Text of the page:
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-   -   Help, my Jeep keeps cutting out and stalling on heavy washboard roads… (http://www.wranglerforum.com/f282/help-my-jeep-keeps-cutting-out-and-stalling-on-heavy-washboard-roads-30541.html)

Proud American 05-12-2009 02:33 PM

Help, my Jeep keeps cutting out and stalling on heavy washboard roads…
 
Gentlemen,

I’m new to your forum and I was hoping for your suggestions to a problem I keep having with my TJ. I have 1997 Wrangler with a 4 cylinder engine and 125,000 miles on it. The Jeep is a second vehicle for me and runs perfect when I'm driving around town. However, when go camping I need to take the Jeep down an 8 mile washboard road. The road is not difficult to for a Jeep and most two wheel drive cars make it.

On the last two trips I’ll be driving down the washboard trail at various speeds (15-35 MPH) and all of sudden the Jeep will loss power and die. The radio will still be on but all gauges with go out. Once I feel the Jeep is dying (losing RPM’s) I’m sometimes able to shift into neutral and aggressively pump the gas gauge a couple of times to get my RPM’s up and get myself out of it.

Once the Jeep dies I'm usually able to start the vehicle up again. One time I couldn’t start it up again and tried it the next morning and it started up fine. When it wont start the motor cranks fine but it wont turn over. The faster I travel on the washboard the worst the problem gets and I’ll stall all of the time. The last trip I couldn’t the Jeep out of 1st gear! But, once on the highway I was fine at any speed.

I recently took the Jeep to my mechanic that specializes in electrical and they couldn’t find anything wrong with it. Probably because they couldn’t get it to stall in the city. They looked at it sparingly for the course of two week and drove it all around town without fail. This whole situation is a pain in my ass considering I only use the Jeep for camping. A couple of my colleagues think the problem might be the fuel pump after hearing “Once I feel the Jeep is dying I’m sometimes able to shift into neutral and pump the gas gauge a couple of times to get my RPMS up and get myself out of it.” At this stage I'm open for any suggestions I cant imagine I'm to only guy to have this problem.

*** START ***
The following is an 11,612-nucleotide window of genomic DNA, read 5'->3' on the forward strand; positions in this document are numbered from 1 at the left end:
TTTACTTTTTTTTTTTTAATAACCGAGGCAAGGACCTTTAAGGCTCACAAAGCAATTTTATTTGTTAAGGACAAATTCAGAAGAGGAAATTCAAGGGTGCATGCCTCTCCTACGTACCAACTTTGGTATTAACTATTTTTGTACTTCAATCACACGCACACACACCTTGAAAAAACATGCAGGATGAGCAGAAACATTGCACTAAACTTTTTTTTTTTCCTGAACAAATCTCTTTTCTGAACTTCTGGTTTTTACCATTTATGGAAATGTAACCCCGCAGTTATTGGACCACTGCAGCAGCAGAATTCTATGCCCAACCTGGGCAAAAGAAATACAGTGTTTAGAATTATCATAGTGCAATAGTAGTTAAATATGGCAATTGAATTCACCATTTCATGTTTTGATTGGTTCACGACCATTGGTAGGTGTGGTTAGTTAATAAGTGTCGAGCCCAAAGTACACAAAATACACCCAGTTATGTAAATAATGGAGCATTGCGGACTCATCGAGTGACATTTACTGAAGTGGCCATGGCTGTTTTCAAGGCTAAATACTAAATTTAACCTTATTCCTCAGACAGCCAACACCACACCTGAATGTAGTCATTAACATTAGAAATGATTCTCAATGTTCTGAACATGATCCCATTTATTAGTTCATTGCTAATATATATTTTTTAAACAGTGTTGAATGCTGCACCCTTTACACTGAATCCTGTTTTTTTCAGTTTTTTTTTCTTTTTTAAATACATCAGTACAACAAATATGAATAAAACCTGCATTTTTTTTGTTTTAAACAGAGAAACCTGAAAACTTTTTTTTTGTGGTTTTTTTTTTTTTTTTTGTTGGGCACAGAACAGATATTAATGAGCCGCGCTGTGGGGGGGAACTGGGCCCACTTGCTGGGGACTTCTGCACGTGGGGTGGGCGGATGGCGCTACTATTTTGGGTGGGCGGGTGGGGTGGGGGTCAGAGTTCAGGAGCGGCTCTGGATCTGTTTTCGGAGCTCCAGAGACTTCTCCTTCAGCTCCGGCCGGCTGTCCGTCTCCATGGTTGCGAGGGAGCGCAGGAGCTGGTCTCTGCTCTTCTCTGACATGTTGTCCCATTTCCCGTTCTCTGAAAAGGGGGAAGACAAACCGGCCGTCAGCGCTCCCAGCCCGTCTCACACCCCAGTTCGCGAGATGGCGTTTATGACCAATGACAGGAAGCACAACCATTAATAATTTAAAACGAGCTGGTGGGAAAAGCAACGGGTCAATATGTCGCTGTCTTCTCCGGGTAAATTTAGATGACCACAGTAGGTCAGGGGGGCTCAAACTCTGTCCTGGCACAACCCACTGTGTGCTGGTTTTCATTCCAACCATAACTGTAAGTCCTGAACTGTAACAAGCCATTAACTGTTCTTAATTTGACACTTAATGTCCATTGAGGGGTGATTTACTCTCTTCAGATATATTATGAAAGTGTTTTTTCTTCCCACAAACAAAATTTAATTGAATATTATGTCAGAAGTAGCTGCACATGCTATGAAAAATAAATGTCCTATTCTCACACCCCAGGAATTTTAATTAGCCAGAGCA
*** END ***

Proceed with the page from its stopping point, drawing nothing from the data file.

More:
Thank you in advance for any suggestions you might have.

Sincerely,

Proud American

MouthfulOfGrass 05-12-2009 04:21 PM

Do you have an inline fuel filter added to your fuel line ? I'm not talking about the filter inside the tank, but if another was added. Sometimes if they get sediment in them, with enough shaking they'll clog a little.

Catalytic converter - if some of the element inside breaks loose and blocks the flow, it'll act something like your explaining, then unblock when stopped or sitting.

Loose wire. Or wire with internal crack or separation inside the insulation.

Loose fuse.

I've had problems in the past that are similar to yours, but not just like it. So it's hard to say for certain.

Jerry Bransford 05-12-2009 04:56 PM

First, pumping the gas pedal doesn't cause more fuel to pump into the engine... those days went with carburetors.

How's the wiring to your crankshaft position sensor that is bolted up high on the driver's side where the transmission bolts to the engine? The CPS is what provides the engine's master timing signal and if gets interrupted, perhaps by a frayed CPS wire or loose connection where the CPS plugs into the main wiring harness, the engine would stall. :)

Proud American 05-12-2009 05:04 PM

Quote:

Originally Posted by Jerry Bransford (Post 371396)